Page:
6. It’s so true. The market is perfect, and we are mere servants to its excellence.

  7. mdh

    After one year in a new, but modest, home, I’m thinking we may have to sell it if the gas prices continue to go up. My husband is in this predicamnet, he commutes 100 miles per day. We can’t afford to live where he works, (and in the past year, with increased housing costs, we can no longer afford a home where we live now) he can’t afford to work where we live because he would take a drastic cut in pay. For now, it still better to commute, but for how long? The gas prices drove up heating costs and groceries, if you were minding this, maybe you noticed in the beginning it wasn’t so bad, but as time goes on, it gets worse. How much worse will this get? His company is not giving cost of living raises this year. I feel for the woman who joined the army. I want to do something to help my family and all middle class americans in the crunch. What can I do?

  8. That’s an excellent question.

    First off, it sounds like your husband needs to find a way to get to work cheaper. I’d suggest finding someone to carpool with. If he finds just one person who’d do the commute with him, you’d cut your gas prices in half. Find two, gas costs are a third…It might be worth an extra half-hour of driving…If you have two cars, a regular ride share might enable to sell one and save on payments, gas, and insurance for the second car…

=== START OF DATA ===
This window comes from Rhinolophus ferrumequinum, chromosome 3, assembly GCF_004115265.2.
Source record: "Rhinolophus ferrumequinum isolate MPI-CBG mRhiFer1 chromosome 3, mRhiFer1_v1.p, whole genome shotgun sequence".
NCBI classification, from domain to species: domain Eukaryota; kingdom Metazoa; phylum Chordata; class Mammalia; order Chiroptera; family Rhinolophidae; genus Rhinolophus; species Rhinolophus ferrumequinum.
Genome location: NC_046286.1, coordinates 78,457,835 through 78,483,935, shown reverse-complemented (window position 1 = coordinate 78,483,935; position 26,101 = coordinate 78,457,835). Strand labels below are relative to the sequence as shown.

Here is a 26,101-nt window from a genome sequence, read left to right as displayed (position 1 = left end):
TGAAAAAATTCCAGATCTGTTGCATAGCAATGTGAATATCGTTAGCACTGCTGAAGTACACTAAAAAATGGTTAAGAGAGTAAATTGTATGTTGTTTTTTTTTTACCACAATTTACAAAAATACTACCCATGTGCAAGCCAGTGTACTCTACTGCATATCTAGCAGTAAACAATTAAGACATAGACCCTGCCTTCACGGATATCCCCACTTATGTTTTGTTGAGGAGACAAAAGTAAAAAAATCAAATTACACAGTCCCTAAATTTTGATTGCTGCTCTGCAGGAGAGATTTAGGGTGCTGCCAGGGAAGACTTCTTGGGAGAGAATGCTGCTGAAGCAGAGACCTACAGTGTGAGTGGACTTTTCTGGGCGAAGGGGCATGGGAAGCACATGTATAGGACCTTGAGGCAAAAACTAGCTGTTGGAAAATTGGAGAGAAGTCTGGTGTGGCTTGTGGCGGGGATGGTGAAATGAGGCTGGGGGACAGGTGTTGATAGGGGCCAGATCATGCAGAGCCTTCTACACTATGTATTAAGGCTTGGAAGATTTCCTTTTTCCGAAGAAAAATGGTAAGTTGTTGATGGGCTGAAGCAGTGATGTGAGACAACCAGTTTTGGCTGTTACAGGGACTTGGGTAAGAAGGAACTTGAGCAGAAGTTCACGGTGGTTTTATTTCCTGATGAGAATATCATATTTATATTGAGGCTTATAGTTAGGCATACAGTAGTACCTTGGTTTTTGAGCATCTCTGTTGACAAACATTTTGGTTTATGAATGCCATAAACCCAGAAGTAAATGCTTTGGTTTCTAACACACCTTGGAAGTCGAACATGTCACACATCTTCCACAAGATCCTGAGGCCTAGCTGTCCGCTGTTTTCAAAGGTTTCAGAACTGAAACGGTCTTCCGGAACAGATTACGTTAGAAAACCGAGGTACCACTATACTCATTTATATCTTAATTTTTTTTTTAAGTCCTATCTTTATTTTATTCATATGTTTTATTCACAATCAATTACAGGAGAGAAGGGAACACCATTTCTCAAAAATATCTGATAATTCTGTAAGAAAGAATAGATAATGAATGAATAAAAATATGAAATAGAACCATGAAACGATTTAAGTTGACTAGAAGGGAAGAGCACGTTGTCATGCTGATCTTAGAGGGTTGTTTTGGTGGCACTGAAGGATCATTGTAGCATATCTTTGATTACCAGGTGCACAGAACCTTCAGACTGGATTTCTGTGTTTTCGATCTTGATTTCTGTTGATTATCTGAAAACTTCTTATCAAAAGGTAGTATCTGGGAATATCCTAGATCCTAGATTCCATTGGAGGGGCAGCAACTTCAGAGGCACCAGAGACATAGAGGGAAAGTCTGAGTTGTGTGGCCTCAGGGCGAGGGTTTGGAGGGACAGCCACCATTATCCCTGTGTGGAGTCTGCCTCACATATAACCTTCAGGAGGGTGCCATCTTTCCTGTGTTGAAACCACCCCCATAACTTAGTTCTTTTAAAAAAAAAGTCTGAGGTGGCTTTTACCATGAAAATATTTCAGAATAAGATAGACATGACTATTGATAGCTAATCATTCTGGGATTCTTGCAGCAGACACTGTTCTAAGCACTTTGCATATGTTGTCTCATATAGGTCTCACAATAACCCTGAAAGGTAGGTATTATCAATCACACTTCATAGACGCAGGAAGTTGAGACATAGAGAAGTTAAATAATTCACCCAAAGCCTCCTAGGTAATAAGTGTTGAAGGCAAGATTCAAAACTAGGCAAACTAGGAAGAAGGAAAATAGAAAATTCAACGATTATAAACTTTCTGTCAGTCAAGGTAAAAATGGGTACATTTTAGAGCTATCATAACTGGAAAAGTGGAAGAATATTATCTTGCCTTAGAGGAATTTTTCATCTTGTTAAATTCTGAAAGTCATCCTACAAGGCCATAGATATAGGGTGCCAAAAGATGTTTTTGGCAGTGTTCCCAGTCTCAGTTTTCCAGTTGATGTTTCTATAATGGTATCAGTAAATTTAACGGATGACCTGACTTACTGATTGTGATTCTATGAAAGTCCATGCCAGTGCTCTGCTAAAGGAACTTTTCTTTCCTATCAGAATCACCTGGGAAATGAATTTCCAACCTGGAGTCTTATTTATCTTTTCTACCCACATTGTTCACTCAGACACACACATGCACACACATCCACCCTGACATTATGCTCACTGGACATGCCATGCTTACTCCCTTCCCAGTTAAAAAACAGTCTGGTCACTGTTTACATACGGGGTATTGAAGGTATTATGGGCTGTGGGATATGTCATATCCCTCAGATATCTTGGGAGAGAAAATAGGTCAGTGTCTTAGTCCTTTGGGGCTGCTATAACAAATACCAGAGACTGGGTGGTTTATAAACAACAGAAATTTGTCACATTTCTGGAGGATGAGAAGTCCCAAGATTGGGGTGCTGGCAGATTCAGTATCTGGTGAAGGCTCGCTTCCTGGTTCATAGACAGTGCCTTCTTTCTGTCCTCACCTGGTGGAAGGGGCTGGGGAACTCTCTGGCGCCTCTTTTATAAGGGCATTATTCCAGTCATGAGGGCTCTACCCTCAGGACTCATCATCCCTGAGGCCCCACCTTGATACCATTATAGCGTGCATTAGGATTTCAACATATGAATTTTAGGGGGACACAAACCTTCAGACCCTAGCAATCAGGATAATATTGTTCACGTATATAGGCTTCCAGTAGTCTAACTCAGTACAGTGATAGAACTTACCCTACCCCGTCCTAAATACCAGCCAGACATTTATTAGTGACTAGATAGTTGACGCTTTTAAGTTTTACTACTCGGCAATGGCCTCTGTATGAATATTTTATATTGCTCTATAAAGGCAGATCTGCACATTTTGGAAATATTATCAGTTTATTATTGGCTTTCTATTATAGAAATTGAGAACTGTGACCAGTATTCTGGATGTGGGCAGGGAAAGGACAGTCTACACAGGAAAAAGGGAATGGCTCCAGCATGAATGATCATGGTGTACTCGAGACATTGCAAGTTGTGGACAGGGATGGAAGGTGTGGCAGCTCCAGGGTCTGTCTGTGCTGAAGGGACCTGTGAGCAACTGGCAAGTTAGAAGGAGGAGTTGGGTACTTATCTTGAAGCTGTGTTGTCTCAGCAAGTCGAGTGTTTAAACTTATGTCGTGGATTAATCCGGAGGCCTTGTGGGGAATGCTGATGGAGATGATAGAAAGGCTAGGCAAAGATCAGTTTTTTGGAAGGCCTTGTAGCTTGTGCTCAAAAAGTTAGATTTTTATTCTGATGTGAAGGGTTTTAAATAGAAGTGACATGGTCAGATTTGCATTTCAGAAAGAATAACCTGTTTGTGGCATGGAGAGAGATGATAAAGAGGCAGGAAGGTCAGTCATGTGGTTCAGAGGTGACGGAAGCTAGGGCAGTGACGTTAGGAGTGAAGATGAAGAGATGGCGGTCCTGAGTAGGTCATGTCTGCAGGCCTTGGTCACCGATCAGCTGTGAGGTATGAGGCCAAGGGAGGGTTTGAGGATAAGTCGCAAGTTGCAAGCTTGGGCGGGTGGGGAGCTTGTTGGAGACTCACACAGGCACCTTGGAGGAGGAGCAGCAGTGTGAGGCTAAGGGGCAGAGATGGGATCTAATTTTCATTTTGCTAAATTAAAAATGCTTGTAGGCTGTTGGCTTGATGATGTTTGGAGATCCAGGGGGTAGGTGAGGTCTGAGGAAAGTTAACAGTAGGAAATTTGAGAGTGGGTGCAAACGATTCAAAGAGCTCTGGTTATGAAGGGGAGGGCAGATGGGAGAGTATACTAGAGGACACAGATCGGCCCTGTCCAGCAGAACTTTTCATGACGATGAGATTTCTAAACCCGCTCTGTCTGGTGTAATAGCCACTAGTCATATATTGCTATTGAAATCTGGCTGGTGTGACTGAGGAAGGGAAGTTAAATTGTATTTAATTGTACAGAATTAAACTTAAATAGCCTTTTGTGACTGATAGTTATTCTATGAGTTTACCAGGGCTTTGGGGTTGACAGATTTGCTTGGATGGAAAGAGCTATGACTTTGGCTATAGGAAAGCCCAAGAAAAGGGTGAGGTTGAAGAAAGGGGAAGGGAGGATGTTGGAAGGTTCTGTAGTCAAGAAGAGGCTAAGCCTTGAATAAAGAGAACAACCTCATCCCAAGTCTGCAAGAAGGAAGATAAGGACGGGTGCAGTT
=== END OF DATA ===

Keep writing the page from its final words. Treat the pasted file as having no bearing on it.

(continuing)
If people in your area are Internet savvy, you might consider starting up on online ride board or something. You might even be able to make a little income off it if it takes off.

    For the long run, IMHO we need to address health care first. I don’t know about you, but my health care costs rival my mortgage payment. It’s like I own two houses. Our system is notoriously inefficient: we’re not getting more because we pay more, we pay more because of administrative costs and insurance compnay philosophy.

    A single-payer system is the obvious answer; until a legislator has the guts to pursue this against the insurance lobbyists we need reform, ways to help small businesses give cheap insurance to its employees. Maybe universal health care for kids.